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Don't scrap - adapt!

In light of the current situation, many companies are placing their marketing plans on hold, but now isn’t the time to stop, it’s the time to adapt. Taking smart steps now can help to build your business and give you the competitive edge.

The impact of COVID-19 is being felt by businesses of all shapes and sizes, all over the world. As a result, many marketeers are facing reduced budgets, furloughed teams and uncertainty as to how best to talk to their customers at this very difficult time.

So, how can you reach out to your audiences and make sure they remember you, once this is all over?

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Send the right message

Many businesses are facing declining sales, and so are keen to attract new leads or customers, whilst at the same time understandably not wishing to appear as if they’re trying to profit from a crisis.

A recent report by GlobalWebIndex found that only 37% of consumers want brands to continue to advertise as normal. So, instead of the usual sales-driven marketing, consider what it is that your business can do to support your customers, and your communities. One business doing just this is Brewdog, who whilst facing a whopping 70% drop in their income, have come out to support the NHS and others in need, by producing free hand sanitiser. They’ve also opened up virtual bars so their customers can still get together to share a beer, while staying safe and observing social distancing rules.

Start by analysing your current marketing and messaging and reflect how it’ll be seen in the context of the current crisis. Consider every email, call, website update and social media post – is it relevant and in good taste? Do you come across as human and supportive, or could you be seen as being pushy and like you don’t care? If you use a service like Hootsuite to manage your social media, remember to check your scheduled posts, too. Something written a week ago may have been appropriate then, but if released this week could cause a serious PR issue.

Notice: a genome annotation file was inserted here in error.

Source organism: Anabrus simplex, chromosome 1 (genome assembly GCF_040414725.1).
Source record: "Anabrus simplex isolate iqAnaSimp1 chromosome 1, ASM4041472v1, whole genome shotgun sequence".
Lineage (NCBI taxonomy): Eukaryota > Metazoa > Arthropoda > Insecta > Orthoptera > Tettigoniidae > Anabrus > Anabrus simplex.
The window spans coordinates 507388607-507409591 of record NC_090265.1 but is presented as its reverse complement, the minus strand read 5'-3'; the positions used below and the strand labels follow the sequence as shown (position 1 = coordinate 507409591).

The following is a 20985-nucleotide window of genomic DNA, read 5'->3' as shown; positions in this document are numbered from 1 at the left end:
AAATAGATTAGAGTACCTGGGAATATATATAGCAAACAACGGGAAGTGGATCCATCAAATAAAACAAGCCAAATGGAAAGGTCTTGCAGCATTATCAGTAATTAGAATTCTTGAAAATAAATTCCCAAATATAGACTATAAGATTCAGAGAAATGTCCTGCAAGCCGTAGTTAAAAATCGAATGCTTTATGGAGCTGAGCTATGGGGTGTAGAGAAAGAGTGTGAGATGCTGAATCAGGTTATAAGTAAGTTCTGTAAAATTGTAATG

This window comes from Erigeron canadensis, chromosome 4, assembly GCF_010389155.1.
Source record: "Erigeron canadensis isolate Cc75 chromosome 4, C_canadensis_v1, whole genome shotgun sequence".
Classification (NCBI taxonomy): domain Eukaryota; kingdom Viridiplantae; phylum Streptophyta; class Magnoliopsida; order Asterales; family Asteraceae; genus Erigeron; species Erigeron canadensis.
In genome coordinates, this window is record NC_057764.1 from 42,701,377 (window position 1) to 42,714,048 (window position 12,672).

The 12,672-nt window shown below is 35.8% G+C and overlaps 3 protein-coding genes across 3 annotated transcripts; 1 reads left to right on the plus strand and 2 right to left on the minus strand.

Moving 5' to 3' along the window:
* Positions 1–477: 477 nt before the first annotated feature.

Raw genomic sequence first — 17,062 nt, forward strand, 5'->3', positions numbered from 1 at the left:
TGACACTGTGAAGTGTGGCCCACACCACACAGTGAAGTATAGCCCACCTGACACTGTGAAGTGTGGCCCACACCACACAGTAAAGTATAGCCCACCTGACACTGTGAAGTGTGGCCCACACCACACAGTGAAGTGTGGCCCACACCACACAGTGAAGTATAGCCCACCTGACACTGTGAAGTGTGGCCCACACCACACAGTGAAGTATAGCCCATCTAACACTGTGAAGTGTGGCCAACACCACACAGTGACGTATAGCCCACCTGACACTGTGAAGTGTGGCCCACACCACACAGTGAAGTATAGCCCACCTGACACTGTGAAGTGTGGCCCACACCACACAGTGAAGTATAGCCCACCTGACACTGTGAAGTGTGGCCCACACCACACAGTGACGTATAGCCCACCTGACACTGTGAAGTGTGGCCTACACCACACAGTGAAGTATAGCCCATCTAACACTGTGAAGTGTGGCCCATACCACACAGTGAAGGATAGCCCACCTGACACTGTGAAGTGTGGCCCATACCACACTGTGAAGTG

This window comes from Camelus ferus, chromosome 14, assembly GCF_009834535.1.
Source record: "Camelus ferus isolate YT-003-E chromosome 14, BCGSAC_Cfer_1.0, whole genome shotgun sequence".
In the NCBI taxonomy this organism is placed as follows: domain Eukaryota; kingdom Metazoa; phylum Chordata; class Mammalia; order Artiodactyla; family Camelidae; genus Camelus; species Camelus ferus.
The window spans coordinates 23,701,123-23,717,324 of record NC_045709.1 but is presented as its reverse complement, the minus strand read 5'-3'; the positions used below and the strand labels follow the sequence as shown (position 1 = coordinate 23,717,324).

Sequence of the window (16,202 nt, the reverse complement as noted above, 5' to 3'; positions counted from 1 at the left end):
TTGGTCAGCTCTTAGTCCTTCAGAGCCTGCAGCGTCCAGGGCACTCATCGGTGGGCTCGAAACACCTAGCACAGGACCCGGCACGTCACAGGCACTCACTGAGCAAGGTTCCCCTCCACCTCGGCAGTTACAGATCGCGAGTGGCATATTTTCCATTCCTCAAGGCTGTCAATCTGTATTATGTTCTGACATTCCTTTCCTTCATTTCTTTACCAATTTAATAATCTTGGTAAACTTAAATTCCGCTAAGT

Avoid ‘noise’

We’re currently being bombarded with information, and as a result many people are feeling overwhelmed and overloaded. Therefore, make sure that you’re only sending out relevant, supportive and important communications. If you’re giving out information, make sure it’s easy for people to access and understand, and that it’s accurate. Try using infographics, video and imagery to make your message easier for people to digest. If you want your target audience to respond, then include a strong, clear call to action, so they know what it is they need to do. 

Think local

GlobalWebIndex reported that consumers felt that local businesses were doing more than large companies to help them through the current situation. This means that now is the perfect time for SMEs to step up and sweep in to take market share from the big boys. Look at ways you can reach out and help local businesses, the local community and those around you.